British Open Scott's for the taking

American Zach Johnson, lining up his putt on the 16th green during yesterday's third round,...

American Zach Johnson, lining up his putt on the 16th green during yesterday's third round, overcame a disastrous second round - he shot a 74 - to vault back into contention with a 66 and grab a share of fifth entering Sunday. (REUTERS)

IAN HUTCHINSON, Special to QMI Agency

, Last Updated: 9:03 PM ET

As the third round of the British Open wound down on Saturday, the only thing left to decide was who would play with Adam Scott in the final round.

Scott is the one remaining golf-bot who has the option of maintaining the mechanical game plan that has rewarded him with a seemingly insurmountable four-shot lead over Graeme McDowell and Brandt Snedeker.

While the blow-dried TV types will go for the ratings and say this thing isn’t over yet, a combination of two things will need to happen if that is true and they will have to start taking place early.

They will need Scott to collapse as Snedeker, the second round leader who had a one-shot edge on Scott, did on Saturday, bringing back memories of his 77 in the final round of the 2008 Masters that took him out of contention at Augusta.

It wasn’t as bad yesterday as his own mechanical play over the first two rounds seemed to be continuing until his bogey-free streak ended at 40 holes, his fifth of the day on Saturday.

Snedeker then seemed to be short-circuiting when he followed that up by hitting his first bunker of the tournament to take his second bogey on a day that saw him register six against just three birdies to finish with a 73.

Meanwhile, Scott helped his own cause with three birdies against just one bogey to card a 68, his third consecutive round in the 60s after his 64-67 start as he takes the lead into the final round of a major for the first time.

Whether that inexperience will lead to nerves is a possibility, but something the rest of the pack will need to happen, yet they can’t just count on that. They’ll also need to put the pedal to the metal themselves, even if their performance thus far has been outstanding.

McDowell, the 2010 U.S. Open champ who was just a missed putt away from a playoff in the same event this year at a brutal Olympic Club, has posted scores of 67-69-67.

Tiger Woods looked like he was about to collapse in pursuit of his 15th major when he posted bogeys on two of his first three holes, but he righted the ship with birdies on three of his last four holes on the back nine and finished with an even par 70 after a pair of 67s to place him fourth.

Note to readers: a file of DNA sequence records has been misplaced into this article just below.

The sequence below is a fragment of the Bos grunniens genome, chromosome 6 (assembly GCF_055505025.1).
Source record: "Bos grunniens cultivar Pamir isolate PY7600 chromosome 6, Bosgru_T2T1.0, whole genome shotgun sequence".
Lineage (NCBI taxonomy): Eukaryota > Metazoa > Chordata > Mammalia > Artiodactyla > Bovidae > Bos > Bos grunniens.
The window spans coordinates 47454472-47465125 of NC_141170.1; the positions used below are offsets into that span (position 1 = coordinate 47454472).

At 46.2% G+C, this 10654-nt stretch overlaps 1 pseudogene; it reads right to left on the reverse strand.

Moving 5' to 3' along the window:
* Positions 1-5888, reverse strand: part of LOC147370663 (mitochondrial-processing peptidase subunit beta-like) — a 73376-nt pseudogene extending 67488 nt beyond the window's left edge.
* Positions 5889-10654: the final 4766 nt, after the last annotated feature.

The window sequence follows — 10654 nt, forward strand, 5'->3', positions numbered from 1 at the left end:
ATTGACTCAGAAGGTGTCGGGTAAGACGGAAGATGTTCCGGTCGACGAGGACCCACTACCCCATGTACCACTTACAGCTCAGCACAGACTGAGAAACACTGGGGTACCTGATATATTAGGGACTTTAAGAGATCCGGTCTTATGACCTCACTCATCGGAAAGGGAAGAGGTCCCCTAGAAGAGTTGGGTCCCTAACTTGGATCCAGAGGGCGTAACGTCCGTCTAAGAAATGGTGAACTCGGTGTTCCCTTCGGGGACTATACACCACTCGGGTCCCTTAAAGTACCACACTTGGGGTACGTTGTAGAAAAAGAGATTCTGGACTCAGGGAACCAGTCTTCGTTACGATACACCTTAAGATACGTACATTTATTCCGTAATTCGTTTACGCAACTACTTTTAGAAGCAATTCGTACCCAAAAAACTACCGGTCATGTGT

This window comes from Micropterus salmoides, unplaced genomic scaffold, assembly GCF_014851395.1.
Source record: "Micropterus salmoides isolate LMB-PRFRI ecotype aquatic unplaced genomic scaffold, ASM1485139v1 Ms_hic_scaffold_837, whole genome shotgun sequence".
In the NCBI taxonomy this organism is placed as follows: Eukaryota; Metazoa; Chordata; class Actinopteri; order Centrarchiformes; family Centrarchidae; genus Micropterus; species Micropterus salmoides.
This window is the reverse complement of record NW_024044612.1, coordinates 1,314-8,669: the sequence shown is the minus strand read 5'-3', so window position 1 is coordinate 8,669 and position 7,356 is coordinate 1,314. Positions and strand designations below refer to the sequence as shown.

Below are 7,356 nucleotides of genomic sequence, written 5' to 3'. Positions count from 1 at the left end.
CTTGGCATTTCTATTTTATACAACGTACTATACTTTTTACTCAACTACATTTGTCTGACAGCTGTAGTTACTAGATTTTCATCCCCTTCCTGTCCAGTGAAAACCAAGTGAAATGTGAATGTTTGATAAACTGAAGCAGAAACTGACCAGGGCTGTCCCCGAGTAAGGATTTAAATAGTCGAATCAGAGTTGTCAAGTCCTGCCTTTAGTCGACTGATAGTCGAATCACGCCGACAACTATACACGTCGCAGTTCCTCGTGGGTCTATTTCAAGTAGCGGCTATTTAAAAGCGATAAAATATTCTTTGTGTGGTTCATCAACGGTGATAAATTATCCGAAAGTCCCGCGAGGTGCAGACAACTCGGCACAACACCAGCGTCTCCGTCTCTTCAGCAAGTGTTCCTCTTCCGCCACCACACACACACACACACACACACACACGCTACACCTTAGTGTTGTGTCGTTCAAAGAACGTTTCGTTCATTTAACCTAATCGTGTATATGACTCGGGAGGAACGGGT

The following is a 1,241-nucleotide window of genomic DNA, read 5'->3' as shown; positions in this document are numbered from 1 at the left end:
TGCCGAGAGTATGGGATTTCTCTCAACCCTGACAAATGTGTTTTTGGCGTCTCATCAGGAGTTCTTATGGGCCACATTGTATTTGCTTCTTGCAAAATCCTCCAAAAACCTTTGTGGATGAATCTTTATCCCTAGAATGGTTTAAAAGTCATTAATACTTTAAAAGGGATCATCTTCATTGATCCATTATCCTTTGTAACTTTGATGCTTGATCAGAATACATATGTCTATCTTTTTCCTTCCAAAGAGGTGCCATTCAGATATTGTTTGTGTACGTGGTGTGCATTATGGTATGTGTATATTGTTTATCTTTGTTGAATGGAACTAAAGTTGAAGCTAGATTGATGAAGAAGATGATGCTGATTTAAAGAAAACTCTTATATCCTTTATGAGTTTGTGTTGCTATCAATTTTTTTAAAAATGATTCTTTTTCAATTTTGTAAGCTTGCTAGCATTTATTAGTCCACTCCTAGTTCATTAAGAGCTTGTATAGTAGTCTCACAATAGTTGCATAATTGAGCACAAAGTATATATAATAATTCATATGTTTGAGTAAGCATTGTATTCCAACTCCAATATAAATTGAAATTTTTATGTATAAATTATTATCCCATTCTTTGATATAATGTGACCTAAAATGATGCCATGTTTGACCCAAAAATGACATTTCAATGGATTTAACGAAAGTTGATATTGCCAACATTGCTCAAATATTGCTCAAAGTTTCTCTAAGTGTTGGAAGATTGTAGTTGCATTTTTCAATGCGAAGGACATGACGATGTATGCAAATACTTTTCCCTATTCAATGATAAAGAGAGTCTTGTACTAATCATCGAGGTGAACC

The situation dictates it’s not good enough. Pars are no longer your friend gentlemen and the same holds true for the rest of the pack.

Unless somebody starts piling up the birdies, Scott has the luxury of playing the fairways and greens style that’s gotten him to this point, but you’ll need to press him and it won’t be in the surprisingly benign conditions you’ve enjoyed thus far.

The wind is expected to blow, with gusts between 25 and 30 miles an hour, and it won’t be the prevailing wind. With the holes going in various directions, it could be difficult to read, so the juicy rough and pot bunkers might very well become even bigger factors.

Scott’s swing has often been compared to Tiger’s. He has Woods’ one-time caddie in Stevie Williams. Now, he has a commanding 54-hole lead at the granddaddy of all major championships, so we’ll see if he reacts as Tiger did in his prime.

While it may not be easy on him, and it shouldn’t be, it will be even tougher on those trying to stop him from quickly becoming a speck on the horizon.

AUSSIE ACES

Should Scott hang on to win, he’ll be the first Aussie to take the British Open since Greg Norman in 1993 at Royal St. George’s ... Geoff Ogilvy is the last Aussie to win a major, that coming at the 2006 U.S. Open at Winged Foot, one best remembered for a Phil Mickelson meltdown on the 18th hole ... Scott’s use of a long putter has ignited again the debate about anchoring a putter against the body, an argument that flared up when Keegan Bradley won last year’s PGA Championship ... Snedeker’s streak of 40 consecutive bogey-free holes in the longest in any major over the past 20 years ... While Scott has never held the lead going into the final round of a major, he has led at the same point in nine PGA Tour events and has won six of those. He has eight tour wins overall, the latest being last year’s WGC Bridgestone Invitational ... After his tumble from the top of the leaderboard, Snedeker can take comfort in Zach Johnson’s third-round performance after he posted a bloated 74 in the second round. Johnson came back with a 66 on Saturday to move into a tie for fifth with Ernie Els. A 66 on Sunday could be enough for Snedeker to catch Scott ... If Woods is to win, he’ll need to play the back nine better on Sunday. He was one-over yesterday and for the tournament ... India’s Anirban Lahiri used a 9-iron for a hole in one on the 165-yard ninth hole on Saturday. The day before he’d bogeyed the hole, using a wedge. Lahiri is even par for the tournament.


Videos

Photos